Tessellated Optical Illusion Coffee Table!!




Introduction: Tessellated Optical Illusion Coffee Table!!

So, we got tired of a cookie cutter, nice, coffee table. At the same time were given an interior door from my wifes great-grandmothers(Maw-Maw Walker house.

I looked on the line for ideas.

OMG!!! It's been done a billion times over...Can I put my own spin on it?

I started looking on instructables and saw a coffee table that is based on geometry:


Ok, origami.

I piddled with this a little when I was little and could remember folding up some funky stuff. Later on in the Google age. I liked trying to do some geometric origami. Tessellations. Google that.

Yep pretty awesome!!!

This is my What & Why...The rest is the How

Step 1: Can I Make a Small Scale?

I figured that I have one door and one chance. So to make sure that I don't screw my door up, I made a mock up. And I am glad that I did.

The door started out 80"x30". My finish table top will be 24"x48". To get the ends to be right, I had to cut the middle six out. I did not realize this until my mock up.

I labelled all of them from the bottom up. Started with L1&R1. The Angles that I used is 13degrees.


It just looked right. I couldn't find my pics. But I mocked up a 2x4 12, 13,14, degrees. I thought they all looked the same. So I chose 13 because it sounded cool. Plus, I went to get a tattoo, yeah, gettin' ink done. Asked for a 13 but they drew a 31!!!!

The flip flopping of angles was hard to do. It was a lot of turning around on a chop saw. I started out with eight feet by four feet of three/quarter plywood. It was not enough. Between the missed cuts and "dangit" wrong angles. I ended up using about sixteen feet.

Step 2: Cutting Up the Door!

The things I used most was a Compound Mitre saw and a table saw.

Start off with the table. I wanted to save as much as possible in case I needed some uh'oh material. I ran it on the cross cut down to thirty(wide)x48(tall). Making sure to keep the mortise for the knob.

The know would be a big selling point to keeping the door theme.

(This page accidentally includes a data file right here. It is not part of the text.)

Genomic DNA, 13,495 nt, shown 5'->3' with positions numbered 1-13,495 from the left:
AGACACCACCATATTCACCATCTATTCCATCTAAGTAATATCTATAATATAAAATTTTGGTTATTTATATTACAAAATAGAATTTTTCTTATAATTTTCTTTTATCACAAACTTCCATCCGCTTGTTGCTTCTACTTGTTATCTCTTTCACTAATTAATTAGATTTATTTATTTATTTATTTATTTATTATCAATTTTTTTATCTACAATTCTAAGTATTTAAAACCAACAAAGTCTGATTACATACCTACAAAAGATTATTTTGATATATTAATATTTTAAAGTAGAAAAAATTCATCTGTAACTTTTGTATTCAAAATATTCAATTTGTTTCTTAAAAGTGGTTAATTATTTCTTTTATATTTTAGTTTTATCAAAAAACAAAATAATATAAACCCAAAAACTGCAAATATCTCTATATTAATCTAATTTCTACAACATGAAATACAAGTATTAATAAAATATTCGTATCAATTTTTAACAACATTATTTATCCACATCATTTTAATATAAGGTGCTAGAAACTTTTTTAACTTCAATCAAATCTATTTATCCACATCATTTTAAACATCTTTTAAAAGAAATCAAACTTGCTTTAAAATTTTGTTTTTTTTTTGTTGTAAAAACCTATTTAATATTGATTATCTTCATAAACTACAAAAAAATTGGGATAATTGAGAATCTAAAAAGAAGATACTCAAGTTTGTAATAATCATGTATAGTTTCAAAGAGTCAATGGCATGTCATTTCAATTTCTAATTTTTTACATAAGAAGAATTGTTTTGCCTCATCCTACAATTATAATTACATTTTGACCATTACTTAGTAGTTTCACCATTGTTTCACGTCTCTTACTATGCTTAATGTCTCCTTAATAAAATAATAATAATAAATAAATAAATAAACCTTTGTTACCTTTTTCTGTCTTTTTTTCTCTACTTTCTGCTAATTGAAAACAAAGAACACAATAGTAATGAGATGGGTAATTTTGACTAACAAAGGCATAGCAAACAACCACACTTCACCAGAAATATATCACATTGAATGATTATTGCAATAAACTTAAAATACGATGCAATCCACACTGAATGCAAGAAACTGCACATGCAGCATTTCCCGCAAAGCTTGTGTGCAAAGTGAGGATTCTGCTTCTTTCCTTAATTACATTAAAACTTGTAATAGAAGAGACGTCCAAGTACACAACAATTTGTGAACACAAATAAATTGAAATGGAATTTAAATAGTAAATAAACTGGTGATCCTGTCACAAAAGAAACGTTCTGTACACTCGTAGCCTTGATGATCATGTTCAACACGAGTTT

Next, Split it down the middle. then I had two pieces 15x48.

Now to the Chop saw?

Being 12" square, the hypotenuse is longer than my chop saw. This makes my cutting a little more precarious.

Either way, I stick to the plan. I use my mock to check all my angles. No room for missed cuts. If each panel is to line up. No pressure????

Whatever!! It worked.

Step 3: Biscuits, NO Gravy?

Joinery and Glue.

The first pic is my biscuit jig. It keeps allof the angles and facing lined up.

I always thought the cutting of the door would be the hard part.

The second pic are the boards with 13 degree angles cut on them. This will serve to mount and screw the door up while the glue hardens. Clamp jigs that I made up sucked!!!

The best thing was to line up the left and right first. then glue up to the big mast.

There was a few gaps and offsets along the way. Nothing that a little wood glue and saw dust couldn't fix.

another thing that was part of the original concept is; we wanted a rough patina. Learned that from Lara Spencer on Flea Market Flip.

Step 4: Making the Table

The Table needs to be topped out at 19 inches. the door is 3 inches in girth. This gives a rough table of sixteen by 48 ish. It also had to have a bottom shelf.

I won't bore you thru all the details. The top part is made of white pine. The legs are doubled yellow pine one by four on a 13 degree angle. I thought this would accentuate the top a little. The shelf is yellow pine also with plywood in the middle.

The hard part of this was getting the apron to fit tight under the crooked part. The best jig I could come up with was a two inch offset marking scribe. This set off all the angles. Then I cut on a bandsaw at a thirteen degree angle all the way. It didn't hve to be, but it can't be seen and makes it all tight with no problems.

Step 5: Sand and Paint

Before I could sand I backed out all of the screws. Filled with a wood putty made from titebond glue and saw dust.

I used a random orbital Ryobi and a mouse sander for the corners. 80,120,220 grit.

The trick of the matter is to sand smooth but leave some bumps and imperfections. To purposely leave these imperfections is a little disheartening.

I then sprayed the table, and brushed the top.

Step 6: More Glory Shots!!

Hey! It took me two months. Let me show off my hard work. Thanks for looking, and sharing, if you did.

Step 7: Kick Back

Kick Back, Chill, and vote for me in the laser contest.


Step 8: Write an Instructable

This part is fun. Go thru all the pictures and just think about the whole process.

When I was thinking of the title, I just hit the wall. All I could really come up with was lame pun ideas. Or non exciting titles.

Another old door coffee table?